After a marathon debate that underscored the tensions created by St. Tammany’s rapid residential growth, the Parish Council late Thursday launched a formal investigation into Parish President Mike Cooper's administration and its handling of a 100-unit apartment development just outside the city of Covington.
Specifically, council members are demanding to know how the $34 million Covington Trace Ridge Apartments made it so deep into the permitting stage without any council members — or the public, according to a cadre of speakers Thursday night — knowing about it.
Several council members insisted their investigation — a first for the council — did not stem from any claims of impropriety by Cooper or his administration.
Still, it laid bare the council's deteriorating relationship with Cooper, who the council blames for a lack of communication between the branches of St. Tammany government.
$34 million project
HRI Properties wants to build the apartments on five acres that back up to the Bogue Falaya near the intersection of Louisiana 21 and U.S. 190 Business in Claiborne Hill.
The complex would offer 51 units for “workforce” housing at around $1,200 per month; and 49 market-rate units, with rent starting at around $1,600.
The $34 million investment includes $18.3 million from the Louisiana Office of Community Development.
The land is zoned HC-2, a highway commercial designation that parish zoning officials say allows apartment developments up to 100 units. Because there was no requested changes to the zoning, public meetings and council approval aren't required as part of the planning process.
'More cars than roads'
Still, the lack of any public meetings drew withering criticism from some area residents in the audience, who also questioned the location of the development near what they say is already a traffic-choked intersection in a traffic-choked parish.
“We have more cars in St. Tammany than we have roads,” Lynn Fritscher, who lives in the area, told the council.
“I dare you to come out in the morning at 7 o’clock to see the traffic backed up,” added Robert Barnett, to a chorus of “yeahs” and “that’s rights” from the crowd.
Council member David Fitzgerald, in whose district the land sits, said he didn’t learn of the apartments until May 9 when he was called into a meeting with Cooper and company representatives and that they talked as if the development was a fait accompli.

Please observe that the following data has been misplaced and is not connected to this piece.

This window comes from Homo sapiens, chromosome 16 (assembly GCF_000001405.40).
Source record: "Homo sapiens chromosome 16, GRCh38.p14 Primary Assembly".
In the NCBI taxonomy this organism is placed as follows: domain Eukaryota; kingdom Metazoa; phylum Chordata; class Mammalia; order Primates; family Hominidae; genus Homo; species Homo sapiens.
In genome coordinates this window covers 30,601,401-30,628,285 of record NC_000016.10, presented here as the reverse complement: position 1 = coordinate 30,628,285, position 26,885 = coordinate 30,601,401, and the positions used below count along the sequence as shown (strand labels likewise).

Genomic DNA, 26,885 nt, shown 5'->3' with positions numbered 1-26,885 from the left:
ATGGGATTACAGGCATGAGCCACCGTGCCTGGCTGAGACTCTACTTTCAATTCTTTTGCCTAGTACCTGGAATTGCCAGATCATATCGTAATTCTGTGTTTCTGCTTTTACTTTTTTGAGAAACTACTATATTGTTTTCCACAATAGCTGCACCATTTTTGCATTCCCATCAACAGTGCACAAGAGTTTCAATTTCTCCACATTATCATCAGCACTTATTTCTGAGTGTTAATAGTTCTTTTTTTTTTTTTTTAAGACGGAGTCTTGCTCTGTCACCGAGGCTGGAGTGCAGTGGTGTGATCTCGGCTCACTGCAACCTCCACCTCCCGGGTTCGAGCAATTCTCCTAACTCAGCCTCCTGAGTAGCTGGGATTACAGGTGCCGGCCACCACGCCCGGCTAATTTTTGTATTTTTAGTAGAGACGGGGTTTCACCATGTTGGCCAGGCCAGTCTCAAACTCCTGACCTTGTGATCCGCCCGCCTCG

Angered by what he and other council members have claimed is a long-simmering lack of communication from Cooper, Fitzgerald authored the investigation resolution.
Fitzgerald, losing his temper at one point, called the lack of information “unprecedented” and “outrageous.”
“I’ve had enough!” he yelled, to a round of applause from apartment opponents in the audience.
Tom Leonhard Jr., HRI’s president and CEO, said told the council Thursday that the company, has “played by the rules.” He said the company has done $1.6 billion in development across the state and this would be “the finest apartment building in St. Tammany Parish.”
“Don’t make our company and our project collateral damage,” Leonhard later urged the council, referencing the growing schism between the council and Cooper.
'Embarrassment of an investigation'
While the council said its investigation wasn’t personal, it was clear that Cooper wasn’t buying it.
Bristling at the “tone” of the resolution, Cooper said his administration does communicate with the council. He said no council members had evidence of any codes or laws that had been broken and urged Fitzgerald several times in recent days to drop it “and prevent the embarrassment of an investigation.”
But the council wasn’t swayed: The vote to launch the investigation was a unanimous 14-0.
Still in the air is how an investigation will be conducted. Council Administrator Gina Campo said Friday the mechanics are still being worked out.
“This has never been done before,” she said.
Later in the meeting, the council unanimously approved a six-month moratorium on multi-family development in the council's 1st and 2nd districts. It was not immediately clear how it will impact HRI's proposed apartment complex.
That vote came after council members recessed to a private area for an executive session that had not been advertised on the agenda.
Jeff Schoen, an attorney for HRI, raised procedural questions about the ordinance, contending that the council’s vote violated the parish’s charter, which says an ordinance that is substantially amended must lay over at least 26 days between introduction and a vote. Schoen said Covington Trace Ridge has already received some permits, "so we don't believe (the moratorium) applies to us."
Schoen, who frequently handles zoning and development issues in St. Tammany Parish and has a long working relationship with the council, also questioned the legality of the council’s executive session.
Typically, executive sessions, which are closed to the public, are advertised beforehand on the council’s agenda. This one came after Council member Rykert Toledano, who is also a lawyer, said litigation over the moratorium had been “suggested.”